Creating Exceptions to Apache Redirect Directives

When I need to temporarily (or permanently) take down a bunch of resources from my Apache webserver, I usually put the following in a .htaccess file in the appropriate directory:

Redirect gone /directory/not/to/serve/

However, sometimes I’d actually like to continue serving a specific document somewhere within the redirected direcotry, but only that specific file. So I searched high and low for a way to tell Apache “respond to all requests for any files in /directory/not/to/serve with a 410 Gone header except for this specific file” but came up empty.

The (hugely laborious) workaround is, of course, to specify each file—as opposed to part of a directory path—not to serve like this:

Redirect gone /directory/not/to/serve/index.html
Redirect gone /directory/not/to/serve/bad_file.html
Redirect gone /directory/not/to/serve/sub/icky_file.html

and, unfortunately, wildcards (*, ?, etc.) aren’t allowed in Redirect directives.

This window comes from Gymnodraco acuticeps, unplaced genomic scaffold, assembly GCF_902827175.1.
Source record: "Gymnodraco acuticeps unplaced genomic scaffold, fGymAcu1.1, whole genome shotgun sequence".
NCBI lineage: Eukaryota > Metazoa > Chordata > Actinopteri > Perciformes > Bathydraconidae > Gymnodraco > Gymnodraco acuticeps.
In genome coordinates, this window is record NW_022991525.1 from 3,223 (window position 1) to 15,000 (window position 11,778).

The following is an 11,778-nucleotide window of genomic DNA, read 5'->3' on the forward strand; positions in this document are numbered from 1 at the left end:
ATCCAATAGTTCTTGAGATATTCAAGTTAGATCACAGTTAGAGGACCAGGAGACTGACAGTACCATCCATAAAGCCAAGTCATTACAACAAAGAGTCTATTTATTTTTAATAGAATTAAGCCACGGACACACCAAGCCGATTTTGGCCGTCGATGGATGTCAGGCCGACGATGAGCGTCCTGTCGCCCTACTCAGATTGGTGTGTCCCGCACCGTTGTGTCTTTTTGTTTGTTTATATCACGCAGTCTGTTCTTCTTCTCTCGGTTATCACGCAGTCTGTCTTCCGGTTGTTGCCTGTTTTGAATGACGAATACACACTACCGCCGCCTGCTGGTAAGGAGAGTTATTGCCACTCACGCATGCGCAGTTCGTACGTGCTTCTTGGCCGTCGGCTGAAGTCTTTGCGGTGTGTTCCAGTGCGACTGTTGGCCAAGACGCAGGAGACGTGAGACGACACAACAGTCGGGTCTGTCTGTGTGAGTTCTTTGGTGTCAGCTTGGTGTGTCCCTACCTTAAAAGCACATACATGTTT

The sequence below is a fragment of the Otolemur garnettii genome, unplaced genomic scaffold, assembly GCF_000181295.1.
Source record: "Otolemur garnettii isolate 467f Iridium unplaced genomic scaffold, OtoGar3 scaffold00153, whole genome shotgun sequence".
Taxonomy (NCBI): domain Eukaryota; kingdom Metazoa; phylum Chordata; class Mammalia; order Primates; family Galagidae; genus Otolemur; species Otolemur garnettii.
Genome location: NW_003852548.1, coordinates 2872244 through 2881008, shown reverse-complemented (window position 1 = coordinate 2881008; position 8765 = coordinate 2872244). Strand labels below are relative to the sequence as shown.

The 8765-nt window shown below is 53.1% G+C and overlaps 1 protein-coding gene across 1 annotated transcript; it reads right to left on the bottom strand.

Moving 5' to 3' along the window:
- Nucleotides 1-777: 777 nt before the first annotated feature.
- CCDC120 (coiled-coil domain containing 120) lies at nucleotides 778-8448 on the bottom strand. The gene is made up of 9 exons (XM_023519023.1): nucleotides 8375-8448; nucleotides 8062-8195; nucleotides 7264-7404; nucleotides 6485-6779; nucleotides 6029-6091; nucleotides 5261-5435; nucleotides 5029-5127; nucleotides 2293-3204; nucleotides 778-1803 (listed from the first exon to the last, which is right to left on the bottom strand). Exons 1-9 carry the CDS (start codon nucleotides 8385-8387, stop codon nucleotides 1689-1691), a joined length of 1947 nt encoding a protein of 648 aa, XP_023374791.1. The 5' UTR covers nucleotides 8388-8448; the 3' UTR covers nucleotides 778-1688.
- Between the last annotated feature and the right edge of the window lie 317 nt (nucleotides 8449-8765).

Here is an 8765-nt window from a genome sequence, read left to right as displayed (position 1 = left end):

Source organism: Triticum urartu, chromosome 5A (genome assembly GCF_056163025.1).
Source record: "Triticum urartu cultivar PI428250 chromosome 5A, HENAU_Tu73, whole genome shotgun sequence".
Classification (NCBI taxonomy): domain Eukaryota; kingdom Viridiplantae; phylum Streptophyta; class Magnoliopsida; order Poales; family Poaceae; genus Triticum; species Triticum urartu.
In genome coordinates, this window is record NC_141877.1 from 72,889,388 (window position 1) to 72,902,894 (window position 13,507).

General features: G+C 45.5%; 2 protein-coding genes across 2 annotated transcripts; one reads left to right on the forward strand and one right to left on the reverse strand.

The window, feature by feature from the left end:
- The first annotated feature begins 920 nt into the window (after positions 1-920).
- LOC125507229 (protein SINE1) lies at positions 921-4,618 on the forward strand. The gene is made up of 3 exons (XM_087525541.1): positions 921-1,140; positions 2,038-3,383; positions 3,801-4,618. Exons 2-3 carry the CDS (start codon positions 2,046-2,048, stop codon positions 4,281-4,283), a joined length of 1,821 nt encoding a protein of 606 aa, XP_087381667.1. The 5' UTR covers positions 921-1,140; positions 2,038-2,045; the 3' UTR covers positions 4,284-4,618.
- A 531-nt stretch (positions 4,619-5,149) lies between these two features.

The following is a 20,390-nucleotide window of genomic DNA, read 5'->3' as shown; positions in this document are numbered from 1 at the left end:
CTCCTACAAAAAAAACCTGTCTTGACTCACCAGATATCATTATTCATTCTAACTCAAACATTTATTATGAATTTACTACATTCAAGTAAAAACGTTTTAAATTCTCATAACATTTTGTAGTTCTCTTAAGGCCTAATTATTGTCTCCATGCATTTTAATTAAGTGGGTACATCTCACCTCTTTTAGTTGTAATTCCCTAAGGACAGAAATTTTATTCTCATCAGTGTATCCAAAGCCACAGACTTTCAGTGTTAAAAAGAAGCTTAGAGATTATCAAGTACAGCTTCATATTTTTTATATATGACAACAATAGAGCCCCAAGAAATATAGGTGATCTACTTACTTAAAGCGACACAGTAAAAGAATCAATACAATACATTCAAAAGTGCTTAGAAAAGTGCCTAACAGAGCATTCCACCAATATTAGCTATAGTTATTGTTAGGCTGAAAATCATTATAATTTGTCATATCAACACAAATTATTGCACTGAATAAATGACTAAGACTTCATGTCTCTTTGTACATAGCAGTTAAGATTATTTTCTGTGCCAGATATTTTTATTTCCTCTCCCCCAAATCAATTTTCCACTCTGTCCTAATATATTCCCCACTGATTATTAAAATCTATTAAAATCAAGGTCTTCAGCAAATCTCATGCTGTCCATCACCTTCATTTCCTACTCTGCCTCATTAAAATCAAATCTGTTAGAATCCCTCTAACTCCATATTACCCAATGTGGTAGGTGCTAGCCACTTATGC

Of course, as is usually the case, a simple Unix command solves all the above problems:

ln -s file_I_want_to_serve.html /directory/to/serve/file_I_want_to_serve.html

worked like a charm. That is to say, a symbolic link to the file_I_want_to_serve.html created in a directory outside the Redirected directory lets Apache access the file and serve it, despite its true location. You can use hard links or symlinks for this, and you can even link whole directories and access their contents via the link, too. Very useful.

I have to learn to keep it simple and stop looking for complex solutions all the time.